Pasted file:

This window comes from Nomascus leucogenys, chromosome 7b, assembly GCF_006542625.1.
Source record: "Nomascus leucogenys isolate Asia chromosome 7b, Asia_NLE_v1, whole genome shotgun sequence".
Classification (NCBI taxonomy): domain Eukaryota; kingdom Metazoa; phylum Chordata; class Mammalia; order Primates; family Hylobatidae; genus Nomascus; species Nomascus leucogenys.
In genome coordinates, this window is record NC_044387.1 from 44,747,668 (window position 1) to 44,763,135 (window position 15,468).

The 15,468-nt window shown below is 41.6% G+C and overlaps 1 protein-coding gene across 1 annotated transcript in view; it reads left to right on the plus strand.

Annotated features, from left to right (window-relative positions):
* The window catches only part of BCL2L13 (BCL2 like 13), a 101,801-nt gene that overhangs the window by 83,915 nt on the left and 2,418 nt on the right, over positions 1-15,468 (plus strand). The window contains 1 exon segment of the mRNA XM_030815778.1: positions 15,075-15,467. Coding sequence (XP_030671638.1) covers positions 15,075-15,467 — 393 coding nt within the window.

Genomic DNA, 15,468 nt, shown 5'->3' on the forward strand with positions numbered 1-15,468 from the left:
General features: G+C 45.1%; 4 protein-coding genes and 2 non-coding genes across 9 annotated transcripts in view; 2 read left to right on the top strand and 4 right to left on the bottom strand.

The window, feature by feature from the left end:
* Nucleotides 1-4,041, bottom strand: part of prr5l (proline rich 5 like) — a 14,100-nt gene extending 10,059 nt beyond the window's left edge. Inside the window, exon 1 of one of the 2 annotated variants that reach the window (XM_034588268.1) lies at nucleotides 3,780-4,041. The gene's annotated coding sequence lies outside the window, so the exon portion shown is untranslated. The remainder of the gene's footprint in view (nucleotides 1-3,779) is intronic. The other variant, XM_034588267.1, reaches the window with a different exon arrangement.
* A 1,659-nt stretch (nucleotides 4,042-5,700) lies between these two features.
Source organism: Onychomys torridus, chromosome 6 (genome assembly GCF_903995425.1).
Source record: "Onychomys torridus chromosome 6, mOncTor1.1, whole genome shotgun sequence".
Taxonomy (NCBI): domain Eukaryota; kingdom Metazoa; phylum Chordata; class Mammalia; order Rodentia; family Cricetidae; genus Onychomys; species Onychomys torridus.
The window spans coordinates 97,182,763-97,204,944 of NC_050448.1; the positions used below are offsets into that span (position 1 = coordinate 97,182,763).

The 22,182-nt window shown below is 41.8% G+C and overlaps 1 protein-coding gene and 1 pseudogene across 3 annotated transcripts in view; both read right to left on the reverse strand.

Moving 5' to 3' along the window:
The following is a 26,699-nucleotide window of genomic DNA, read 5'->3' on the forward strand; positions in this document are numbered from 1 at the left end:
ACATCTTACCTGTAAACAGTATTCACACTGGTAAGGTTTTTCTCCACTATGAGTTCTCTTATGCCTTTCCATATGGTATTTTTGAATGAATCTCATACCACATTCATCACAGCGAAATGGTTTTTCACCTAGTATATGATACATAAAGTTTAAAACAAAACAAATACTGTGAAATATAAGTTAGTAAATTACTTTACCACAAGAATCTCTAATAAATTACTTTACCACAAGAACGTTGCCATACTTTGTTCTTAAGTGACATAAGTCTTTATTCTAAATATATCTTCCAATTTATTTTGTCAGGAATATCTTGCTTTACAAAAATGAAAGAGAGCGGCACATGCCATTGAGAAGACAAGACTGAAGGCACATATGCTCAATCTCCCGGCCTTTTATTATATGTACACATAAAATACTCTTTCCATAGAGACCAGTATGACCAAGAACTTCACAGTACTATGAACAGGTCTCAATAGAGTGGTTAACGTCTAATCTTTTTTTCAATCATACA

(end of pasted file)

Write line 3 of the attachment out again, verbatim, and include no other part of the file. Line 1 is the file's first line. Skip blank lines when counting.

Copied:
Classification (NCBI taxonomy): domain Eukaryota; kingdom Metazoa; phylum Chordata; class Mammalia; order Primates; family Hylobatidae; genus Nomascus; species Nomascus leucogenys.